This music documentary weaves together performances from Nick Cave and the Bad Seeds' 2016 album Skeleton Tree with candid footage of Cave opening up about the death of his 15-year-old son. Directed by Andrew Dominik (Chopper, The Assassination of Jesse James by the Coward Robert Ford).
"Formed following the breakup of The Birthday Party in 1982, Nick Cave & The Bad Seeds have released sixteen studio albums, starting with From Her To Eternity in 1984. Their most recent album Skeleton Tree was released in September 2016. The band was started by frontman Nick Cave with multi-instrumentalist Mick Harvey and guitarist Blixa Bargeld. One of the most critically acclaimed acts working today, the band are known for their pioneering, bold and vital output. They have sold over 1 million albums in the UK to date, with 3 Silver and 5 Gold Albums. Globally Nick Cave & The Bad Seeds’ albums have charted 72 times in the Top 40, including 28 times in the Top 5, reaching No. 1 six times. The band’s influence has been profound and far-reaching with major artists, as diverse as Johnny Cash, Metallica, and The Arctic Monkeys, covering their work. Lovely Creatures is the first Nick Cave & The Bad Seeds best of album in 18 years. This collection will see one of the world’s most respected & remarkable recording & live bands showcase their 30 year long career to date. The Standard Digital version includes 21 carefully selected tracks. ∙ The Deluxe Digital version includes 45 tracks spanning over 3 decades of music.
Nick Cave and Warren Ellis, who both play in the Bad Seeds and Grinderman, score a lot of films together. Their latest endeavor is Hell or High Water, a David Mackenzie-directed film starring Jeff Bridges and Chris Pine. CBS Films will release the movie in theaters August 12, which is the same day the soundtrack comes out via Milan Records. It features several pieces of score from Cave and Ellis, plus songs by Waylon Jennings, Townes Van Zandt, Chris Stapleton, and others.
An incoherent tribute to Leonard Cohen, I'm Your Fan contains some fine versions of some of his best songs, but too often these renditions are half-hearted. Of particular interest are R.E.M.'s "First We'll Take Manhattan" and The Pixies' "I Can't Forget".
When Blixa Bargeld left Nick Cave's Bad Seeds, who would have predicted his departure would result in one of the finest offerings in the band's catalog? Abbatoir Blues/The Lyre of Orpheus is a double CD or, rather, two completely different albums packaged in one very handsome box with a stylish lyric booklet and subtly colored pastel sleeves. They were recorded in a total of 16 days by producer Nick Launay (Kate Bush, Midnight Oil, Girls Against Boys, Silverchair, INXS, Virgin Prunes, et al.). Abbatoir Blues, the first disc in the set (packaged in pink, of course), is a rock & roll record…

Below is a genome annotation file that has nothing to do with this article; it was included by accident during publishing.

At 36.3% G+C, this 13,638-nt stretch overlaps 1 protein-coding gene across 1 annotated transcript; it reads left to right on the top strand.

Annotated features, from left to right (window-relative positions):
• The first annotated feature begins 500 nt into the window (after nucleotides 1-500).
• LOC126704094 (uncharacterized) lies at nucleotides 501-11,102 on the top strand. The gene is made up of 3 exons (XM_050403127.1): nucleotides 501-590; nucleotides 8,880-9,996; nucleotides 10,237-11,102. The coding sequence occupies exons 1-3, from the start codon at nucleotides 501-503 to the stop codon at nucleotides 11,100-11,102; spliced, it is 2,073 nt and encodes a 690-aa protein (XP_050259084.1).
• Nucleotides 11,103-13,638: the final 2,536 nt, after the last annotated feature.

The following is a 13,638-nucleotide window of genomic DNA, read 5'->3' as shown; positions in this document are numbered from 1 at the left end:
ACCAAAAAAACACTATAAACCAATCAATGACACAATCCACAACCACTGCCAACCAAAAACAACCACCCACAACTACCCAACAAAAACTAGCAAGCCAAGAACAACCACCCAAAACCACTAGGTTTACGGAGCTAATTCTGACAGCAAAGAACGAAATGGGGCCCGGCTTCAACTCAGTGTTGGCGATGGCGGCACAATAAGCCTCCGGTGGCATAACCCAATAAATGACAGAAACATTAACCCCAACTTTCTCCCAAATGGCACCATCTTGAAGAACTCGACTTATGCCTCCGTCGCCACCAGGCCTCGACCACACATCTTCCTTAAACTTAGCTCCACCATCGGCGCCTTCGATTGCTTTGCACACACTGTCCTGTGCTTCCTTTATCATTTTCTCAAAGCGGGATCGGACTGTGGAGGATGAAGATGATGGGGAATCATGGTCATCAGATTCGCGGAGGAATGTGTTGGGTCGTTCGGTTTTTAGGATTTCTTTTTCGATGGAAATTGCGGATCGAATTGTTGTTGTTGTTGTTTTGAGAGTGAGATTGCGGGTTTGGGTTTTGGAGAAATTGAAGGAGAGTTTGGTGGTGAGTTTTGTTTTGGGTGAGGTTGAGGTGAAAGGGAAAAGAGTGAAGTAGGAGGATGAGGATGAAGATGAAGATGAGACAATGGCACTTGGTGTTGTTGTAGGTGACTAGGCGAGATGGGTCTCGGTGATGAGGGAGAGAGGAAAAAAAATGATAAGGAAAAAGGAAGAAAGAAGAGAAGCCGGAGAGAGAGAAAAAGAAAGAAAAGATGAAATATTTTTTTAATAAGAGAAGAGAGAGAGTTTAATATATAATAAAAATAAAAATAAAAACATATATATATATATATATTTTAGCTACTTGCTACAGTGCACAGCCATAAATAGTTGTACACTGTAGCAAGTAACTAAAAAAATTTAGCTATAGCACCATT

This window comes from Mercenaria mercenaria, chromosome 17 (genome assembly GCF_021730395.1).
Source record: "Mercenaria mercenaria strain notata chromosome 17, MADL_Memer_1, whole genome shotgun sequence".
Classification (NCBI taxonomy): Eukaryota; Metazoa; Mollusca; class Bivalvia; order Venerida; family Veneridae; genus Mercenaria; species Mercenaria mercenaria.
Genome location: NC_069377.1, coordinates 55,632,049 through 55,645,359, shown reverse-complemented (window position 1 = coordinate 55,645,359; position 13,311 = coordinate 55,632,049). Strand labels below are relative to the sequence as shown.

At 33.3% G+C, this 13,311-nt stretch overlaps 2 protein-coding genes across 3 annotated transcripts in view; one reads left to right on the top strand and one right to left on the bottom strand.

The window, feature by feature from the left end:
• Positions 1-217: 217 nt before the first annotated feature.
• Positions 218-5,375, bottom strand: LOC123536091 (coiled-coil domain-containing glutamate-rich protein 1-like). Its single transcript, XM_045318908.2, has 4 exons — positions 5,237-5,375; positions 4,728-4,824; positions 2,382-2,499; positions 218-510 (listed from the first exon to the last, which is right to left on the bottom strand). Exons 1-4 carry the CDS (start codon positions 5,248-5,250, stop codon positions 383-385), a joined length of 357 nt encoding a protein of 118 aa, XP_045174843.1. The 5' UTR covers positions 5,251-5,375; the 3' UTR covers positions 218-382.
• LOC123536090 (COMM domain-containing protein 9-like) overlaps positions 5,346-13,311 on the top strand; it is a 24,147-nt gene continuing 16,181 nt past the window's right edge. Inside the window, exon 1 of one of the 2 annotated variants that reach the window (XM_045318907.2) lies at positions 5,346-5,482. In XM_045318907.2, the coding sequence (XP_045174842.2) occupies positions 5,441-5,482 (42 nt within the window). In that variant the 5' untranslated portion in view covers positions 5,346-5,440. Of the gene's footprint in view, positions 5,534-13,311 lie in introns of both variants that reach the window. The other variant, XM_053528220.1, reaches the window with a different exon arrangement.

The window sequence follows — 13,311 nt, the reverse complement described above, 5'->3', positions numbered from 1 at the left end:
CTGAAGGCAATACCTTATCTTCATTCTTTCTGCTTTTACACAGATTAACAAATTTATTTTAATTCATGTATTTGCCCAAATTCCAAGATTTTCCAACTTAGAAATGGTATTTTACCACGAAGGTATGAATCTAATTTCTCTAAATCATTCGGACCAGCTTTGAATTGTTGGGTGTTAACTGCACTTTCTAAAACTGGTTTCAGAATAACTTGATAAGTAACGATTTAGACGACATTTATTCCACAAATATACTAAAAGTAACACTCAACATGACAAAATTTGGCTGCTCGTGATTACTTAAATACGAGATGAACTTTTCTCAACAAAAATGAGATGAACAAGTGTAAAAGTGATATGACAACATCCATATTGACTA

Nick Cave is an artist who has never shied away from exploring the darker side of the human experience, often in broadly gothic strokes on his early albums but with a growing degree of nuance and compassion as Cave and his work matured. But a very real and deeply painful tragedy was visited on Cave while he was working on his 16th solo album, Skeleton Tree. His 15-year-old son Arthur Cave died when he fell from a cliff in July 2015, and while the writing and recording was already underway when the youngster suffered his accident, the grief and pain of loss Cave felt is palpable throughout this album. Skeleton Tree is relatively modest in scale – it runs just 40 minutes, the cover artwork is minimal, and the music lacks the dramatic, grand-scale arrangements of Cave's albums of the 21st century…
Nick Cave has always seemed misplaced, of another era. An Australian whose ‘60s-retro skinny suits and 19th century face have lived all over Europe, Cave looks and sings like an old soul. His macabre rock ballads of murder and sorrow might be sung by an Edgar Allen Poe narrator stuck in a Flannery O’Connor story. Where his contemporaries have plowed the ruts left by the Beatles and the Stones, Cave has always been more interested in the American blues and country/folk traditions of John Lee Hooker and Johnny Cash: religion, sorrow, murder, insanity, alcohol, lust, and depression. I’ve often wondered what kind of personality the author of such lyrics as “this is a weeping song/ a song in which to weep” (“The Weeping Song”) exudes in day-to-day life.